In 2010, the IHS spent $2,741 per user on medical care ($3,348 when construction costs are factored in). In comparison, recent figures reveal that the federal government pays about $5,841 per Medicaid enrollee, $7,154 per veteran, and $4,412 per federal prisoner. There’s a long-standing joke that if a Native American is going to get sick, he or she’d better get sick before June, because the IHS runs out of its annual funding by summer. The IHS runs the medical facilities on some reservations, but all of the tribes in Alaska and about half of the rest of the nation’s reservations have become independent in recent years, using IHS funds to run their own clinics. Fort Berthold did this three years ago. Since then, it has received $18 million in services from the IHS, but has had to supplement that with an equal amount from tribal coffers. “We’re not supposed to pay,” says Tribal Chairman Tex G. Hall. “The U.S. government has a trust responsibility, a treaty obligation. I tell them, ‘If you don’t want to live up to that, you give back our land.’?”
Most diabetes treatment is done at the Minne-Tohe Health Center in Four Bears Village, a cobbled-together 10,000-square-foot compound across the street from the casino. It opened its doors some 40 years ago, replacing a series of leased facilities in New Town. Although it is the flagship facility of the five clinics on the reservation (the others are small, regional clinics visited by medical staff a couple times a week), it has few fans. Hours are short, and waits are long.
Two different IHS diabetes programs—one pushed by former Democratic senator Byron Dorgan, the other by former Republican representative Newt Gingrich—pour about $850,000 a year into diabetes-prevention and -treatment efforts on Fort Berthold. Dialysis is covered by Medicare. The two IHS diabetes programs on the reservation “significantly improve clinical intervention and prevention,” says Arne Sorenson, diabetes director at the Minne-Tohe clinic. “We’re losing the fight in terms of obesity and weight gain, but in spite of that we’re ameliorating the quality of life for people who have diabetes.” He’s optimistic that by continuing to treat full-blown diabetics with medications that lower lipids and glucose, plus spreading the word about diet and exercise among the young, they can turn the tide against the disease. “If you’re not an optimist in this field, you’re gone,” he says. Still, due to budget constraints, “we don’t even get close to meeting 100 percent of our need.”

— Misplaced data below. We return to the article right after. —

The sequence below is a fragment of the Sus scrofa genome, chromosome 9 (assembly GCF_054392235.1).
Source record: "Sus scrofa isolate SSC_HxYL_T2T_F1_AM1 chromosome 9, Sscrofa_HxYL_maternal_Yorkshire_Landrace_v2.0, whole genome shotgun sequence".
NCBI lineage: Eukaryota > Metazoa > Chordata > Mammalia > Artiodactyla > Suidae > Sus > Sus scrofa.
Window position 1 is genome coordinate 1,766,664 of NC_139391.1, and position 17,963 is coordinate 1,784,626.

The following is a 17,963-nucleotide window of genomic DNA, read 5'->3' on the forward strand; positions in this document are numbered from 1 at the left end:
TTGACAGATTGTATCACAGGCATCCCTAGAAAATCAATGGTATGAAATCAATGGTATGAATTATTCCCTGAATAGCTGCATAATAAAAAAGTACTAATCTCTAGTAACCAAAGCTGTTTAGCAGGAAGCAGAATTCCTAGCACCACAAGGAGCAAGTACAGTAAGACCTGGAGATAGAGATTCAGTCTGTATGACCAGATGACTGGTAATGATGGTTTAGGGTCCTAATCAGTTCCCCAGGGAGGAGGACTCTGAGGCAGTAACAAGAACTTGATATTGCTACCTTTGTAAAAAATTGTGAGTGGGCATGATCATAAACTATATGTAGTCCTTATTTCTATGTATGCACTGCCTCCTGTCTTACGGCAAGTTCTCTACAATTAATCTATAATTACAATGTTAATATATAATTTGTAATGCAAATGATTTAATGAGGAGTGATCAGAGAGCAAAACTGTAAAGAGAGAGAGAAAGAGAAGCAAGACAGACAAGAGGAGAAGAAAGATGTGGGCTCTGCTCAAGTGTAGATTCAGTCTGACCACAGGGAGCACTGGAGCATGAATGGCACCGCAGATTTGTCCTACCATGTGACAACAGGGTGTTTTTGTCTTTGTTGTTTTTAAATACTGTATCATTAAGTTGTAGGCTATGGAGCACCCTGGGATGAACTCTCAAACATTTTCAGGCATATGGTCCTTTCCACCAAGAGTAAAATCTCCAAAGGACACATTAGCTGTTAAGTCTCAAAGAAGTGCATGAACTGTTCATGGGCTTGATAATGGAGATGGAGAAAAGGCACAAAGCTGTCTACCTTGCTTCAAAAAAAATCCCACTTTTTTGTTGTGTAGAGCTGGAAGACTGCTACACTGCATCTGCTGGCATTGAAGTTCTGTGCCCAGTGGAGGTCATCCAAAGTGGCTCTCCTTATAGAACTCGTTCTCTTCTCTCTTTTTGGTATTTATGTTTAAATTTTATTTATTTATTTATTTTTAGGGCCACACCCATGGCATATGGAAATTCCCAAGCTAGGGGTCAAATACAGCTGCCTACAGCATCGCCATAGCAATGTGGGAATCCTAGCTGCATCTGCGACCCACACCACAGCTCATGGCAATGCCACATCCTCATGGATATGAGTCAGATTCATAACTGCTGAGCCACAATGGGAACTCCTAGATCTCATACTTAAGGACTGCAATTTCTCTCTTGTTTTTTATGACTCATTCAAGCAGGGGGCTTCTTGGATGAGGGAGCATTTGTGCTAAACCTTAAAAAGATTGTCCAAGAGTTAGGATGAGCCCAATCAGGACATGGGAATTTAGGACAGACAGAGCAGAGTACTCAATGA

Warne puts it more bluntly: “Every time there’s a budget shortfall for the IHS, Indians die. The analogy I like to use is that it’s like a car that is filled halfway with gas and it’s supposed to get from point A to point B. And it runs out of gas halfway. And you get mad at the road, get mad at the car, get mad at the driver and everyone else except for the people who were supposed to fill the car with gas! In this case, it’s Congress who is responsible, and every time Congress fails to appropriate enough money for the IHS, it’s legislated genocide.”
The IHS was funded at $4.05 billion for fiscal year 2010. A budget-slashing Congress pleasantly surprised some onlookers by increasing the agency’s fiscal 2011 funding to $4.07 billion. President Obama has put in a budget request for $4.6 billion for fiscal 2012, an increase of $571.4 million, or 14 percent, over the fiscal 2010 funding level.
Barack Obama isn’t the only supporter Native Americans have in D.C. Among the politicians who stepped up was Dorgan, who represented North Dakota in Congress for 30 years—first in the House and then in the Senate—before retiring in January 2011. His father worked as a horse wrangler on Fort Berthold before the flood. The elder Dorgan “always respected the Indian culture,” says his son. “He impressed upon me that our country had not lived up to the treaties and promises made to the American Indians.” This contributed to one of the single threads of good luck strung between the tribes and D.C., since the construction of the Garrison Dam. Along with the rest of the North Dakota congressional delegation—Democratic Senator Kent Conrad and Democratic Representative Earl Pomeroy, (who lost his seat this past November)—Dorgan spent years listening to the Fort Berthold people air frustrations about health care, exacerbated by the IHS’s reported mention of a $99 million, full-fledged hospital, a vision that glimmered beckoningly before vanishing into thin air. (The IHS would not comment on this.) Dorgan, however, remembers the $99 million estimate with a sigh: “Typical of IHS estimates, it had no connection to reality,” he says. “The IHS can’t meet current needs, far less get on with new buildings.”